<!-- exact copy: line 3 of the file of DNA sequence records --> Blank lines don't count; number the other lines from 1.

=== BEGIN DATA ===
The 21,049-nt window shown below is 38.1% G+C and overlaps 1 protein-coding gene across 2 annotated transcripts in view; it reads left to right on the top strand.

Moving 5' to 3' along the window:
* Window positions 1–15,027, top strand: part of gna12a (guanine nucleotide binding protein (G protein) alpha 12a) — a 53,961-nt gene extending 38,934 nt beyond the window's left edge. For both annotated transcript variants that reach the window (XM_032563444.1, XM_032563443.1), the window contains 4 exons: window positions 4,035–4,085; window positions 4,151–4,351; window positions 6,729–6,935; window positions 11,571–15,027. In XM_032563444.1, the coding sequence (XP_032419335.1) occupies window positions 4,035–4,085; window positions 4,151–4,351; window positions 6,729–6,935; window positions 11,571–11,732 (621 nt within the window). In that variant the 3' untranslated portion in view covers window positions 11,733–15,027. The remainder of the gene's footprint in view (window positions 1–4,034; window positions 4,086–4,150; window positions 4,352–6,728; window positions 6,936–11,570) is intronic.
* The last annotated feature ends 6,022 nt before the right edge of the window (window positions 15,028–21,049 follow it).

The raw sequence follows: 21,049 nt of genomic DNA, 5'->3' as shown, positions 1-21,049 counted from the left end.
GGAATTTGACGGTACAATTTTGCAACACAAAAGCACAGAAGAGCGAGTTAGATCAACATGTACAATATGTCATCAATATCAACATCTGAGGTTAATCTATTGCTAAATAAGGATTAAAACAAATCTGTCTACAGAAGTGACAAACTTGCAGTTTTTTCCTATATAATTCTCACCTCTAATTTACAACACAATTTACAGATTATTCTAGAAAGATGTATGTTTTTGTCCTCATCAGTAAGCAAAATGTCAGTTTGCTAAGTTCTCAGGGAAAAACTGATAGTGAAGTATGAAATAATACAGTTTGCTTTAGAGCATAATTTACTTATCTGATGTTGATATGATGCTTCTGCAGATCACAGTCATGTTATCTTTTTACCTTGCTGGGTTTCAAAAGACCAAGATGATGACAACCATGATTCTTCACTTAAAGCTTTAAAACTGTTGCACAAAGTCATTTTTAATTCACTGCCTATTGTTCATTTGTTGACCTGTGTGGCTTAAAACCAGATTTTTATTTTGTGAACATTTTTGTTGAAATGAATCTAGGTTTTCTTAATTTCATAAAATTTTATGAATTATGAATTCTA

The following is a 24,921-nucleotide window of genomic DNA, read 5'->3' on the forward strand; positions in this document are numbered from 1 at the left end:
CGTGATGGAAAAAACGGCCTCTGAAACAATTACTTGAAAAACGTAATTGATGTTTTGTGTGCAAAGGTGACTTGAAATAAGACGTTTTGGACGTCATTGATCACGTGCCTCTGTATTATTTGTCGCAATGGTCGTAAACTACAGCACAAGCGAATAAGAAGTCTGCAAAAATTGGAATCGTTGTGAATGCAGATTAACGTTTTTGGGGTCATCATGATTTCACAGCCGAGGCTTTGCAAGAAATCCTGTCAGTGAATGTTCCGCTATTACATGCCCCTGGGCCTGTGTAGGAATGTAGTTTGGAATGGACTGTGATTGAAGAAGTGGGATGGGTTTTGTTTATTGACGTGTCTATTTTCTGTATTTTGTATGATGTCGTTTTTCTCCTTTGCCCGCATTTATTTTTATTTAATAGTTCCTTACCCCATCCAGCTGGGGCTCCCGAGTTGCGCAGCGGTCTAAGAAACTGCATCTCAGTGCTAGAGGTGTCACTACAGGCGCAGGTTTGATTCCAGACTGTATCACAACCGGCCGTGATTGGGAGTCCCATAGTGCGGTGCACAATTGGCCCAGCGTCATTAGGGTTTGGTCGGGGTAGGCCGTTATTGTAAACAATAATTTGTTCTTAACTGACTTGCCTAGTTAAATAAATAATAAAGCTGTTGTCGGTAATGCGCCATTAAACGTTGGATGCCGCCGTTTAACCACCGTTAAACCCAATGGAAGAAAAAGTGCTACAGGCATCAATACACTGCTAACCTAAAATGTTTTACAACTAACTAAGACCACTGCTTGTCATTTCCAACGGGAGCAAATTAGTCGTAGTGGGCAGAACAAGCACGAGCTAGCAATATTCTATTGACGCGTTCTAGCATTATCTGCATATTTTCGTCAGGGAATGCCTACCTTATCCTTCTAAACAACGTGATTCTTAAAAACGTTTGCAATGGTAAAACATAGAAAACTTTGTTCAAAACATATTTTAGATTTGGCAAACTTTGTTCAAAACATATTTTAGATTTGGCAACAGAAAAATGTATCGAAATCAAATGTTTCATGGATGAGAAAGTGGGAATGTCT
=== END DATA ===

* Window positions 1–15,027, top strand: part of gna12a (guanine nucleotide binding protein (G protein) alpha 12a) — a 53,961-nt gene extending 38,934 nt beyond the window's left edge. For both annotated transcript variants that reach the window (XM_032563444.1, XM_032563443.1), the window contains 4 exons: window positions 4,035–4,085; window positions 4,151–4,351; window positions 6,729–6,935; window positions 11,571–15,027. In XM_032563444.1, the coding sequence (XP_032419335.1) occupies window positions 4,035–4,085; window positions 4,151–4,351; window positions 6,729–6,935; window positions 11,571–11,732 (621 nt within the window). In that variant the 3' untranslated portion in view covers window positions 11,733–15,027. The remainder of the gene's footprint in view (window positions 1–4,034; window positions 4,086–4,150; window positions 4,352–6,728; window positions 6,936–11,570) is intronic.